March 24, 2018

Today I have renewed appreciation for simply being able to move. I am thinking that if writing relieves the memory, then movement sustains it. While moving, a memory flashed through my mind that brought with it a moment of joy.

At my yoga class today, we did a seated posture with a mudra that is meant to support alignment. (I’m sorry I don’t know its name.) It looks like this:

Image result for thumbs up mudra

You make the mudra with both hands.While kneeling and sitting up on blocks you put the bottom of the fists near the hip creases. We sat that way for a few minutes practicing ujjayi breathing (the ocean breath) and sending the breath up and down the spine.

Later, we did a simple chair pose. While in the pose, I remembered the time about 22 years ago when I still had five children at home and I really needed something for ME. I don’t even remember how I got the idea, but I signed up for a T’ai Chi class at the local community center. Lucky for me, the instructor was a young man from Taiwan who had studied with a T’ai Chi Master. He moved with strength and grace I had never seen before. Such smooth, controlled, elegant motions.I felt so good after the first class that I continued to attend classes for a year. Then sadly, he moved on to become a graphic artist. The teacher who came to replace him tried to teach us from a manual. NOT THE SAME!

I remember the inner giggle I felt as I moved and visualized “parting the wild horse’s mane” or “wave arms like clouds.” It takes tremendous practice and concentration to consider the form, the story, and the breath. I did not master it, by any means, but I did grow in my awareness of my body and the happiness of moving it.

One day on my way home from my T’ai Chi class, I stopped in to say hello to my parents. They were in their 70s with accompanying health issues. For mom, it was severe arthritis, and for dad, it was heart disease. I breezed in, still on what my kids later called “mom’s T’ai Chi high.”

“Dad! Did you know that you can lengthen your spine?”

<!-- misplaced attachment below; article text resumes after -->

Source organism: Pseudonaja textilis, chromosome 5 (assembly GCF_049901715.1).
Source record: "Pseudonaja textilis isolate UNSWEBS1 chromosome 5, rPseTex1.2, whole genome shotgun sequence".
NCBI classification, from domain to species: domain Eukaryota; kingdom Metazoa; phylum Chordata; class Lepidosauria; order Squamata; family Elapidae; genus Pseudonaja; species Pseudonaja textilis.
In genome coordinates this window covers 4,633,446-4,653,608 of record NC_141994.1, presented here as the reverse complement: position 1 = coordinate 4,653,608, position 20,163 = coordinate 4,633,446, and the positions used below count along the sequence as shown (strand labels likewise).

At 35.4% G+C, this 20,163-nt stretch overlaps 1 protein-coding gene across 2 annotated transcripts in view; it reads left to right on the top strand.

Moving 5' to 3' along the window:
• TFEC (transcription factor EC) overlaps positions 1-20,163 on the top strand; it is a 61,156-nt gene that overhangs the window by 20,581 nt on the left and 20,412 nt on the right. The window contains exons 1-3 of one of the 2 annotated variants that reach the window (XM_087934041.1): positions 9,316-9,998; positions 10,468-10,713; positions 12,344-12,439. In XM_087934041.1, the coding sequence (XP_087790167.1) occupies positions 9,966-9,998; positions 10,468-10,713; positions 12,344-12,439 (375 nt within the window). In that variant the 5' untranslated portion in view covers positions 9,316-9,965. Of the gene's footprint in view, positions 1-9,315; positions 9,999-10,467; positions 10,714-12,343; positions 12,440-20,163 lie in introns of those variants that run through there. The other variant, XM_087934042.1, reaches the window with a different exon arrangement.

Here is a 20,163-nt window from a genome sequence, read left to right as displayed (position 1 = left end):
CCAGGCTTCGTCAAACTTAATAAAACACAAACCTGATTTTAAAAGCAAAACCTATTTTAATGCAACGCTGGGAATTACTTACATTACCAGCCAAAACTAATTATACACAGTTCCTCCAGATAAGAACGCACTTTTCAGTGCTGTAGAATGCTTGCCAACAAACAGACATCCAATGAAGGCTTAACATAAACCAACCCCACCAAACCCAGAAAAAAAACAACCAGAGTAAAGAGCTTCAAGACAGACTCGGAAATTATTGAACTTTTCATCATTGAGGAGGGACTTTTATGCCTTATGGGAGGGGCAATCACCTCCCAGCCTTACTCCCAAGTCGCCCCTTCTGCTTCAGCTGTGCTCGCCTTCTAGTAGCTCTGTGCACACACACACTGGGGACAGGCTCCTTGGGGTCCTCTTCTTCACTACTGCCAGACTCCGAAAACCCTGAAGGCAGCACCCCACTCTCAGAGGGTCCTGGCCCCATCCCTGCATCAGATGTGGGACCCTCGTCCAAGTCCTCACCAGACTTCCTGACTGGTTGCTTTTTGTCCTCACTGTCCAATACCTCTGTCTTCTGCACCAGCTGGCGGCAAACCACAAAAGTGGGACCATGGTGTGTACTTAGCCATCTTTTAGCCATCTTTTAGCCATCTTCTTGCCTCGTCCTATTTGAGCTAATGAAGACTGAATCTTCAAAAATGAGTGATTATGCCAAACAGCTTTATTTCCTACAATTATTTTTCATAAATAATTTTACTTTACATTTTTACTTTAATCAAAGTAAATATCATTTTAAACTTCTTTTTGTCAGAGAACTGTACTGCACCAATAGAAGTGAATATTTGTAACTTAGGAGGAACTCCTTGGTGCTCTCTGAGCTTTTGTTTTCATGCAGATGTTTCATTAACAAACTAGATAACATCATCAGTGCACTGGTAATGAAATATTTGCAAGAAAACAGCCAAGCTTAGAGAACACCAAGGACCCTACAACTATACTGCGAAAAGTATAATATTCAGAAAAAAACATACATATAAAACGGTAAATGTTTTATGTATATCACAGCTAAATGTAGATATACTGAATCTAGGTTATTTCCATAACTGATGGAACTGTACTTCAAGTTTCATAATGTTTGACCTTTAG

Mama stayed in her chair, but my sweet dad got up and said, “Show me.” I coached him in what I had just learned. While standing, bend the knees as if to sit. Send the tailbone down toward the earth while imagining a marionette string pulling up the head. (That’s how the teacher described it.) My dad and I did this together.

He smiled at me with a twinkle in his eye. I can still the yellow shirt he wore. Something about the movement together was very much like children at play.  We laughed.

“By cracky!” he said.

Oh, I miss him.

March 23, 2018

Friday night, 9:07 p.m., Wife asks husband:

“What should I write about?”

“Write about NCAA basketball.”

“I don’t know enough.”

“. . . . . . .” (something I couldn’t hear clearly)

“What did you say?”

“I said, ‘You know what I mean?”

“No, back up to what you said before that.”

“Uh, I don’t know what the (bleep) I said before that.”

“Oh dear. We’re a mess.”

Getting older. We should probably get our hearing checked.

 

March 22, 2018

A person very dear to me sits next to me with her laptop. We are both writing, but for very different purposes. I’m writing out of the need to leave some worry on the page. Writing here has been working well for me in that regard during this SOL Challenge. I’m so grateful for the supportive writers and readers in this community.

This person next to me is writing an official complaint of harassment against a coworker who has bullied her for 5 years by belittling her, undermining her professionally, and making her the target of endless jokes about her religion, appearance, and relationships. His behavior has recently escalated to include sexual harassment and physical threats, including scaring her with reckless driving in the parking garage where they work. She has finally had enough. I hope HR supports her complaint.